Tigers’ uniforms rarely vary from the classic

DETROIT – The first suggestion that something could happen with the Tigers jerseys came in a story last September by Paul Lukas, famous for his UniWatch column and blog about sports uniforms and logos.

The Tigers have conducted online surveys of fan focus groups to get their thoughts on the old jerseys. The investigation included their 1984 and 1968 road grays, a gray Detroit Stars jersey from a Negro Leagues tribute weekend, and a navy blue jersey that resembled their spring training design.

The polls were seen more as an effort to gauge fan sentiment whether the Tigers decided in the future to make another special event shirt, such as a return game or concept night. There’s also the possibility that the Tigers will get involved with Nike’s City Connect jersey concept, which is expected to expand beyond its original Major League roster from last year.

The Tigers have never had an official third kit, but their spring training blue jerseys after years of using their traditional home whites and year-round road grays show they are not. unyielding to change.

No update has followed since the initial report in September, but that doesn’t mean the Tigers are doing nothing. The team is understandably sensitive to the opinions of fans on the uniforms, having heard many comments about the Olde English D updates on jerseys a few years ago, and the changes to the letter size on the Olde English D. on their caps – one year older, the next year close to the previous size.

With even the idea of ​​another jersey creating an intrigue, here are some unique looks from Tigers from years gone by that could have been overlooked:

Blue and orange swimsuits for a day
May 7, 1995
The story is almost too crazy to believe it. Third jerseys became popular around baseball in the 1990s, and the Tigers had had an idea for themselves as a Sunday change of pace from their timeless home jersey. But more than a change of pace, it was a wild start – not just blue with white numbers and orange borders, but with their secondary logo which features a tiger walking in an Olde English D. There were also some pinstriped pants, but these were unworn.

The jerseys raised eyebrows when they were taken out for the team’s first home game on Sunday of the season. Team president John McHale ignored them until someone brought them to his attention that day during pre-game batting practice. After checking in with owner Mike Ilitch, manager Sparky Anderson and a few veteran players, McHale decided they would no longer be worn.

“It struck me that this probably wasn’t the way I saw us presenting ourselves to our fans,” McHale recalled in 2020. “It just didn’t look like the Tigers to me.”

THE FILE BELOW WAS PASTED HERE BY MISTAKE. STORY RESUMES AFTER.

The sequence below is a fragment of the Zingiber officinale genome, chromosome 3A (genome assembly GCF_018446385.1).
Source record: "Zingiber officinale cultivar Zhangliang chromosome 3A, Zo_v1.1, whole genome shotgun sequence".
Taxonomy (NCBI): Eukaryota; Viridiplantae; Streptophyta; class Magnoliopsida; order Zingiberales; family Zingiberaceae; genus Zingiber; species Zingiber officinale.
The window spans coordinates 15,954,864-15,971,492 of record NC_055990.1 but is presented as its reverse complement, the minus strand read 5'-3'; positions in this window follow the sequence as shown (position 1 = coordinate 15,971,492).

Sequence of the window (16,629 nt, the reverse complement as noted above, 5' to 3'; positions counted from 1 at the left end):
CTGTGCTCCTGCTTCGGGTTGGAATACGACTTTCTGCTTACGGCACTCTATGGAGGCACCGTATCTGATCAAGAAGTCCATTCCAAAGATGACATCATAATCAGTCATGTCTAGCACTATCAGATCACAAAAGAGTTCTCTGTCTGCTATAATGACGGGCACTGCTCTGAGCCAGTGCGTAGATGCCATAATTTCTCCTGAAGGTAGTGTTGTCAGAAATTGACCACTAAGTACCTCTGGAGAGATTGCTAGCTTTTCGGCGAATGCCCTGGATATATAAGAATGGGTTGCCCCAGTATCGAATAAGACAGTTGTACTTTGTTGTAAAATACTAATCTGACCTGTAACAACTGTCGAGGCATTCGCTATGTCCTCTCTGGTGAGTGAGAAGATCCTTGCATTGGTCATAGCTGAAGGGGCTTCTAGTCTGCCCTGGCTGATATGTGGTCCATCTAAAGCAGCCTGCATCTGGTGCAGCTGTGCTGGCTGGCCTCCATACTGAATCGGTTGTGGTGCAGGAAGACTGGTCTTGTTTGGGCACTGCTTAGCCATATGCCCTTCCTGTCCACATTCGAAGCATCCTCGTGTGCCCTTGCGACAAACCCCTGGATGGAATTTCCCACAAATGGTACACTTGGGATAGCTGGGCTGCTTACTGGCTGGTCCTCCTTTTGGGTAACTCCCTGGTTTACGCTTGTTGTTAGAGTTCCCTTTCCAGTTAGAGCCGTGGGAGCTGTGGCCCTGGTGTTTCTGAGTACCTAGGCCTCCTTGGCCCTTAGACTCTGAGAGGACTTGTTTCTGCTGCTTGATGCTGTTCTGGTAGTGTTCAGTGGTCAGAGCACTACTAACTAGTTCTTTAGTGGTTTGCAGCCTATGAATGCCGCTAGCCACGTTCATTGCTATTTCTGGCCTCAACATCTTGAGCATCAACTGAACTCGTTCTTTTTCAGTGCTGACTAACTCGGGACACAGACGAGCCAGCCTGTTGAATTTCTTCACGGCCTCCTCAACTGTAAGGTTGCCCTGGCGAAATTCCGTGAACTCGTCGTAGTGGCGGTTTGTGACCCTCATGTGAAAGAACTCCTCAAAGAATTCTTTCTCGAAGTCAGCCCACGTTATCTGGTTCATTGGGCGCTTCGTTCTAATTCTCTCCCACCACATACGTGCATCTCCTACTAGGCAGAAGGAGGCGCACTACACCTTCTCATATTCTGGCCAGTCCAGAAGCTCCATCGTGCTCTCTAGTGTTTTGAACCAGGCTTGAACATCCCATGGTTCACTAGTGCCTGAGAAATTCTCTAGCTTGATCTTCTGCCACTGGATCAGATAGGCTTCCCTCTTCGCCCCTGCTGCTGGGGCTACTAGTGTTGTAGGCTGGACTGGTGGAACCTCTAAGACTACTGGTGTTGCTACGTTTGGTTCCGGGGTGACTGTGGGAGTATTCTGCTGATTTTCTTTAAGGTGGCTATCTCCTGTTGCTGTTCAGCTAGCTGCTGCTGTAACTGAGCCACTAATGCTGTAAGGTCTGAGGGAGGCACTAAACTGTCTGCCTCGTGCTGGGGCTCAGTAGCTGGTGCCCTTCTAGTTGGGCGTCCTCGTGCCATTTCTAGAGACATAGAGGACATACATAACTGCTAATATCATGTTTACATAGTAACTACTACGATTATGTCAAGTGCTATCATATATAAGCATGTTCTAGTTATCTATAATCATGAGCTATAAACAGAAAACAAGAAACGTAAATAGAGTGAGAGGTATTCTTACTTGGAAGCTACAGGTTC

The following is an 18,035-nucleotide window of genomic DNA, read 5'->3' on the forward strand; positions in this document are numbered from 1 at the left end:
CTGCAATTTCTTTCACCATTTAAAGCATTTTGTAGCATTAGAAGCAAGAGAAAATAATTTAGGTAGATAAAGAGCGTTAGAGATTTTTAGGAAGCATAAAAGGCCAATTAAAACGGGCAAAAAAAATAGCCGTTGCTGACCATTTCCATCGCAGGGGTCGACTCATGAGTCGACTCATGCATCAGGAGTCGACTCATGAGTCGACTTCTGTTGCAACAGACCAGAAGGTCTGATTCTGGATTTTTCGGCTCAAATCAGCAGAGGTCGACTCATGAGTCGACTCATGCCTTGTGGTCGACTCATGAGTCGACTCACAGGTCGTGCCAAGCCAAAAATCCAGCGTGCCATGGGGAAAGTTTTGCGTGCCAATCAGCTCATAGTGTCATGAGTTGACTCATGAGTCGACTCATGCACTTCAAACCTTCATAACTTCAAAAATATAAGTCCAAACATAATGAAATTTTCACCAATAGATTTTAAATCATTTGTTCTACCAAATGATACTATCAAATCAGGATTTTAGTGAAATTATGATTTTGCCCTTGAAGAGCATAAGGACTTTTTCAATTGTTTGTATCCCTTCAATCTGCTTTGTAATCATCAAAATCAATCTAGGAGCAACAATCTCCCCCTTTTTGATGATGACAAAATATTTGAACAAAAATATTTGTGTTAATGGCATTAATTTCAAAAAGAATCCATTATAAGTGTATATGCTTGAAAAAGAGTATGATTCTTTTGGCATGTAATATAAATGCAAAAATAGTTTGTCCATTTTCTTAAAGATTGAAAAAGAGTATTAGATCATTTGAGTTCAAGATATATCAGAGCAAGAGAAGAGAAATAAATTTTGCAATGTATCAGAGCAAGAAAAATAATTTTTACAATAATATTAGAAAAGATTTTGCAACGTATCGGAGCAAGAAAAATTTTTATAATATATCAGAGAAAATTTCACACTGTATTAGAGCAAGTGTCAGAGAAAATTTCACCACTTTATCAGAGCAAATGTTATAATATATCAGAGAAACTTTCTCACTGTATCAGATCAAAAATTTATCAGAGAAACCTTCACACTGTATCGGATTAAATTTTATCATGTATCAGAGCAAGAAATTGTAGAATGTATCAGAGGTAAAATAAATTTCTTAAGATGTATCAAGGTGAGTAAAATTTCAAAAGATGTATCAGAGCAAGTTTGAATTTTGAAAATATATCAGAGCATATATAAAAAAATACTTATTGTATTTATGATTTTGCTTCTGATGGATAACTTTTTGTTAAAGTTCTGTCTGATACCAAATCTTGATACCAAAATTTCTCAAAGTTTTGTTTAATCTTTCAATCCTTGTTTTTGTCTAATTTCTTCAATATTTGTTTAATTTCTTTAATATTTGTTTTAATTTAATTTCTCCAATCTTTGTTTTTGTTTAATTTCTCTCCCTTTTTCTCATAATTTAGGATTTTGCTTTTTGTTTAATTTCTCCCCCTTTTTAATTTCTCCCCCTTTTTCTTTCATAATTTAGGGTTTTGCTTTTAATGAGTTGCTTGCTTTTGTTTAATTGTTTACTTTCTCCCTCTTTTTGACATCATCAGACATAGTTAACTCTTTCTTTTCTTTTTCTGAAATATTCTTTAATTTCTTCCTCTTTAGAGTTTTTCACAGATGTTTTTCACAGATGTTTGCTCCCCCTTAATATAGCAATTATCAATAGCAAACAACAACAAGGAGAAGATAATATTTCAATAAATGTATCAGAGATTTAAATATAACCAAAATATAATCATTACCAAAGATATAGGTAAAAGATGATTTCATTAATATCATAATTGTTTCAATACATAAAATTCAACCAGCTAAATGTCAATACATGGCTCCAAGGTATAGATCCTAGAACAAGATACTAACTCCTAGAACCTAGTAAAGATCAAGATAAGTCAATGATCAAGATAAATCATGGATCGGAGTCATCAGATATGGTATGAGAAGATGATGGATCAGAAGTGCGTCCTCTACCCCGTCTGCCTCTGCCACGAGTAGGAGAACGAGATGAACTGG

Swimwear Turn in front of the clock
The popularity of comeback jerseys – or Turn Back the Clock – in the 1990s led MLB to try something creative with a glimpse of what future jerseys might look like. The Tigers took part in the Turn Ahead the Clock promotion for a home game that summer, but have stayed true to the tradition with their Olde English D up front. The fits were more subtle, sleeveless jerseys with futuristic numbers and letters on the back. They would have had a wilder blue road jersey ready that included a tiger tail design on the back, but they never wore them.

Tiger head swimsuit
The Tigers didn’t always have the Olde English D, or letter D, on the chest of their home jerseys. For a season, they replaced the iconic letter with a roaring tiger head. For reasons unknown, they used a different tiger head pattern for their home and road jerseys. The home version was more complex.

Tigers sweater in capital letters
The tiger head jerseys only lasted a year, but as the team moved back to Olde English D on home jerseys in 1928, it had another unique design for the road version. The word “TIGERS” was in orange with a black border and a fancy block-shaped font, but the word slanted down from left to right. It was also off-center on the jersey.

Tigers jersey all blue
In fact, 1995 was not the first sighting of the Tigers’ blue jerseys. For two seasons, the team wore not only blue jerseys on the road, but also blue pants. The cap, belt and socks were white. The newly adopted Olde English D was on the left chest but changed from season to season. These were the shirts that a teenager Ty Cobb wore for his first two seasons in the Major League. The team returned to road grays in 1907 and have remained gray on the road ever since.

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